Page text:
So, despite slow-but-steady inclines of construction employees, the industry’s employment rates have not kept up with the growth, specifically when it comes to hiring skilled labor. The labor shortage is expected to continue throughout this year – and likely beyond.

This means current construction employees could be working longer-than-normal, labor-intensive hours and possibly putting in shifts seven days a week. When this is the case, they are exhausted and need safe, comfortable accommodations to recharge. Failure to rest often leads to burnout and attrition.

America needs between 650,000 and 1 million more construction workers than it currently has. But since the 2021 median pay for construction workers is $37,520 per year, according to the U.S. Bureau of Labor Statistics, it’s easy to see why attracting and keeping talent is tough.

Aside from increasing pay and incentives, it’s critical for construction industry leadership and travel managers to do what they can to keep the staff they have. Technology can help. It can keep projects on budget, find the closest places to source materials, and can help pinpoint the best and most affordable places for employees to rest.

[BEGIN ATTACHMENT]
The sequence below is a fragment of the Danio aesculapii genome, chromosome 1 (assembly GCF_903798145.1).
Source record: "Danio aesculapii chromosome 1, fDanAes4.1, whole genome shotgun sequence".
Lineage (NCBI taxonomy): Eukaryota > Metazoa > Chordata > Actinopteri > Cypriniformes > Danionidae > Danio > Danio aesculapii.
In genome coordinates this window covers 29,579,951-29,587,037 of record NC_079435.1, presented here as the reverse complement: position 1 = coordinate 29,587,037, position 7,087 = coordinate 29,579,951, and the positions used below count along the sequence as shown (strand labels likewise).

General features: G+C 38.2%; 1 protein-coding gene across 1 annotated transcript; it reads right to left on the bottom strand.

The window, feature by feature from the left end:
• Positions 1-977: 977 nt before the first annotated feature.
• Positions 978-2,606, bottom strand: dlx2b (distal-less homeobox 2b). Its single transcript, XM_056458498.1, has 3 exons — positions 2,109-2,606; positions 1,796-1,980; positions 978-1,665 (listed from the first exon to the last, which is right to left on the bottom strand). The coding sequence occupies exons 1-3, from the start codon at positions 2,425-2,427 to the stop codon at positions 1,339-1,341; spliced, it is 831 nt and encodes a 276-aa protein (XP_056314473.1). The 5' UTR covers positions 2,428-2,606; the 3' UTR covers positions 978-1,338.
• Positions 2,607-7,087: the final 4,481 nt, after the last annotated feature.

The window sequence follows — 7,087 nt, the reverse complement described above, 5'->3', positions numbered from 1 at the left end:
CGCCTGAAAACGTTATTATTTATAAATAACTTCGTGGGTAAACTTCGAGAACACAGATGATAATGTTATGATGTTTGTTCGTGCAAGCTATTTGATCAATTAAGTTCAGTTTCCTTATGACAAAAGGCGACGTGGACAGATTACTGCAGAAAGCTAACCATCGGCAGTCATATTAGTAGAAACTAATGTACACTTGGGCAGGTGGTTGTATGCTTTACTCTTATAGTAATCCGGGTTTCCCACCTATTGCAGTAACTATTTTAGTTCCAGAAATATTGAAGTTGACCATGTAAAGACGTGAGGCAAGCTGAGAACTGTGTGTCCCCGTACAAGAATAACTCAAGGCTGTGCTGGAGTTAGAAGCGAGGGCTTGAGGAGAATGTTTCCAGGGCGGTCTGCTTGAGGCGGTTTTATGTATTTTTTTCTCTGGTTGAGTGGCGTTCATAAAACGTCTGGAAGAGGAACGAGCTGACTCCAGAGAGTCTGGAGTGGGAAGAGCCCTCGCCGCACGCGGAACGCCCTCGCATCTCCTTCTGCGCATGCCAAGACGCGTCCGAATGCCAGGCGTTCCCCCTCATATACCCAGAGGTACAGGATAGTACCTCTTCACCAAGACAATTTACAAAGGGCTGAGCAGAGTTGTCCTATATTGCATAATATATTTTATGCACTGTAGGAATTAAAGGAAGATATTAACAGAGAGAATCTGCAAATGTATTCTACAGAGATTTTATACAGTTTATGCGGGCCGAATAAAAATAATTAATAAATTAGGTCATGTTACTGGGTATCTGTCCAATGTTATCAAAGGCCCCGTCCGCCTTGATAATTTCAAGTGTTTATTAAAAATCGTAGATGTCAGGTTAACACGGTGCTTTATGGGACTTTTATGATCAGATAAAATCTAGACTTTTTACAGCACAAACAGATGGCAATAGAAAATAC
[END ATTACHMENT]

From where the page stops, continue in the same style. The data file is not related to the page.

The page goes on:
Tech Solutions Make The Construction World Go ‘Round

With more projects on the horizon than employees to build them, construction industry leaders have turned to tech to support their teams and drive job-site productivity and cost-savings. Such tools could include those that simplify scheduling, bidding and progress, or ones that compare and find the best pricing for lumber, bricks or steel, for instance.

The $1.2 trillion infrastructure bill passed by the Senate in August 2021 includes $100 million over five years to accelerate digital construction technologies’ deployment, like 3D modeling software and digital project management platforms.

But there are other technology platforms to consider. For example, expense management technologies that formerly focused on decreasing the cost of processing expenses have expanded into managing employee spending habits and integrating corporate policies into decisions related to business travel costs.